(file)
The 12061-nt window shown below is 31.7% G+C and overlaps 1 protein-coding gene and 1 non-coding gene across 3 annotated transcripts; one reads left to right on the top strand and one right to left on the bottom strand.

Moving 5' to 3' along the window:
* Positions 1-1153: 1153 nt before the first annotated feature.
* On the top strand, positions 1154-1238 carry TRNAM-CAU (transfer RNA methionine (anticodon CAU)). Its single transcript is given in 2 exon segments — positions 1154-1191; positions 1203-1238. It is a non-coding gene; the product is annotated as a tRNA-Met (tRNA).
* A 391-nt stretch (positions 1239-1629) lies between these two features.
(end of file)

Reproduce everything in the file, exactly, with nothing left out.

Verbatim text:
The 12061-nt window shown below is 31.7% G+C and overlaps 1 protein-coding gene and 1 non-coding gene across 3 annotated transcripts; one reads left to right on the top strand and one right to left on the bottom strand.

Moving 5' to 3' along the window:
* Positions 1-1153: 1153 nt before the first annotated feature.
* On the top strand, positions 1154-1238 carry TRNAM-CAU (transfer RNA methionine (anticodon CAU)). Its single transcript is given in 2 exon segments — positions 1154-1191; positions 1203-1238. It is a non-coding gene; the product is annotated as a tRNA-Met (tRNA).
* A 391-nt stretch (positions 1239-1629) lies between these two features.